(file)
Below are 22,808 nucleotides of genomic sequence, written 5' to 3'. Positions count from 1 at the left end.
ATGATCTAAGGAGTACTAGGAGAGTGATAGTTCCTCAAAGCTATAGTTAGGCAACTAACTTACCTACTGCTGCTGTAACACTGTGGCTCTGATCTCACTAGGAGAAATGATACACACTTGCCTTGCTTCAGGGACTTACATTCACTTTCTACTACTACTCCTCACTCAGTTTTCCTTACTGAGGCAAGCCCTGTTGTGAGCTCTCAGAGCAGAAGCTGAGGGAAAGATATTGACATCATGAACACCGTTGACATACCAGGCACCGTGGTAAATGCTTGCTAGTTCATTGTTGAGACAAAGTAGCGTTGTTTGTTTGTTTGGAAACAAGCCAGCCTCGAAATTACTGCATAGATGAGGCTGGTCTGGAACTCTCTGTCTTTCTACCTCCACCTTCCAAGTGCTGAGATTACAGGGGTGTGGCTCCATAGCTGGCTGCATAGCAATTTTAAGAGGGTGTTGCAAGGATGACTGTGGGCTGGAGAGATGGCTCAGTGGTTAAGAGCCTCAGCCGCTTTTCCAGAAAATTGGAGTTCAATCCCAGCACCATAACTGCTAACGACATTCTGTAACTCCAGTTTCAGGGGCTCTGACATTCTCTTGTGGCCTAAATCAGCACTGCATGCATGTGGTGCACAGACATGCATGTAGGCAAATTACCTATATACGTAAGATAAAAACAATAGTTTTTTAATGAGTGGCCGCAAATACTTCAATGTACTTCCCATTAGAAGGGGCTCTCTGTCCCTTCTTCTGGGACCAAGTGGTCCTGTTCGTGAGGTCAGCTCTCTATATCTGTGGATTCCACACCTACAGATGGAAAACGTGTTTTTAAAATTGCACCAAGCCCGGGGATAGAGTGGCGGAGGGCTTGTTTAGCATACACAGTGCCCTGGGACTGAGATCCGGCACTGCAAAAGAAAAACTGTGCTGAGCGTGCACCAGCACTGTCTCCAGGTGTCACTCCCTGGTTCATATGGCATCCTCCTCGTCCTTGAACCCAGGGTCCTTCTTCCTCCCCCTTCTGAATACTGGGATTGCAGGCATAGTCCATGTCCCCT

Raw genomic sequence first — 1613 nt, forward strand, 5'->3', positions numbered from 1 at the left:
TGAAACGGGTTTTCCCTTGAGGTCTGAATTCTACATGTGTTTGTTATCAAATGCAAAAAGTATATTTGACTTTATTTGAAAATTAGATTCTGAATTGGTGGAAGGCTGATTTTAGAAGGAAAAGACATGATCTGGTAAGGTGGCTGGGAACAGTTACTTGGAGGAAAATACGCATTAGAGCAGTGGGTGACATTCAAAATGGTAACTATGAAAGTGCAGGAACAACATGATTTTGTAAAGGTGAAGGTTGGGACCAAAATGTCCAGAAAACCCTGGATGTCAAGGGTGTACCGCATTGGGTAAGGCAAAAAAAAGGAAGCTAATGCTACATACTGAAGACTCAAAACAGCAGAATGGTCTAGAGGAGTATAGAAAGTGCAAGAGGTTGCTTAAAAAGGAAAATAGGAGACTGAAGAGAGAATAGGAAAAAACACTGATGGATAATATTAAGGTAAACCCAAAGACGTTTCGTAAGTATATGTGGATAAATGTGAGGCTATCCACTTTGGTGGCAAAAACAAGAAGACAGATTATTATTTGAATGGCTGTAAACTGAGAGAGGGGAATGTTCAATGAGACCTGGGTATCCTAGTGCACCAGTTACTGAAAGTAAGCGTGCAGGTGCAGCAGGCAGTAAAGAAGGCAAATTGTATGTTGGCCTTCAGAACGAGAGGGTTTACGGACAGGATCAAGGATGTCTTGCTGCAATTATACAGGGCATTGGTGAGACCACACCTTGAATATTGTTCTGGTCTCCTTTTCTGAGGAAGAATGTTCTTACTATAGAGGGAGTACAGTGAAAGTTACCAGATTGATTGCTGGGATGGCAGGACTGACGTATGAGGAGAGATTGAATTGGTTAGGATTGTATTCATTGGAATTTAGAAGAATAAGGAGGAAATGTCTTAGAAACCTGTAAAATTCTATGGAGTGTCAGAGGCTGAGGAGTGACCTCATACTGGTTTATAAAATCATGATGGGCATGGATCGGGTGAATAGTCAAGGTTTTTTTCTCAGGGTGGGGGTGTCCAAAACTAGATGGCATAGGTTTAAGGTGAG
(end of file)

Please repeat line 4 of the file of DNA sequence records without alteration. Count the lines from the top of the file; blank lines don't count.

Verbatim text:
TGAAACGGGTTTTCCCTTGAGGTCTGAATTCTACATGTGTTTGTTATCAAATGCAAAAAGTATATTTGACTTTATTTGAAAATTAGATTCTGAATTGGTGGAAGGCTGATTTTAGAAGGAAAAGACATGATCTGGTAAGGTGGCTGGGAACAGTTACTTGGAGGAAAATACGCATTAGAGCAGTGGGTGACATTCAAAATGGTAACTATGAAAGTGCAGGAACAACATGATTTTGTAAAGGTGAAGGTTGGGACCAAAATGTCCAGAAAACCCTGGATGTCAAGGGTGTACCGCATTGGGTAAGGCAAAAAAAAGGAAGCTAATGCTACATACTGAAGACTCAAAACAGCAGAATGGTCTAGAGGAGTATAGAAAGTGCAAGAGGTTGCTTAAAAAGGAAAATAGGAGACTGAAGAGAGAATAGGAAAAAACACTGATGGATAATATTAAGGTAAACCCAAAGACGTTTCGTAAGTATATGTGGATAAATGTGAGGCTATCCACTTTGGTGGCAAAAACAAGAAGACAGATTATTATTTGAATGGCTGTAAACTGAGAGAGGGGAATGTTCAATGAGACCTGGGTATCCTAGTGCACCAGTTACTGAAAGTAAGCGTGCAGGTGCAGCAGGCAGTAAAGAAGGCAAATTGTATGTTGGCCTTCAGAACGAGAGGGTTTACGGACAGGATCAAGGATGTCTTGCTGCAATTATACAGGGCATTGGTGAGACCACACCTTGAATATTGTTCTGGTCTCCTTTTCTGAGGAAGAATGTTCTTACTATAGAGGGAGTACAGTGAAAGTTACCAGATTGATTGCTGGGATGGCAGGACTGACGTATGAGGAGAGATTGAATTGGTTAGGATTGTATTCATTGGAATTTAGAAGAATAAGGAGGAAATGTCTTAGAAACCTGTAAAATTCTATGGAGTGTCAGAGGCTGAGGAGTGACCTCATACTGGTTTATAAAATCATGATGGGCATGGATCGGGTGAATAGTCAAGGTTTTTTTCTCAGGGTGGGGGTGTCCAAAACTAGATGGCATAGGTTTAAGGTGAG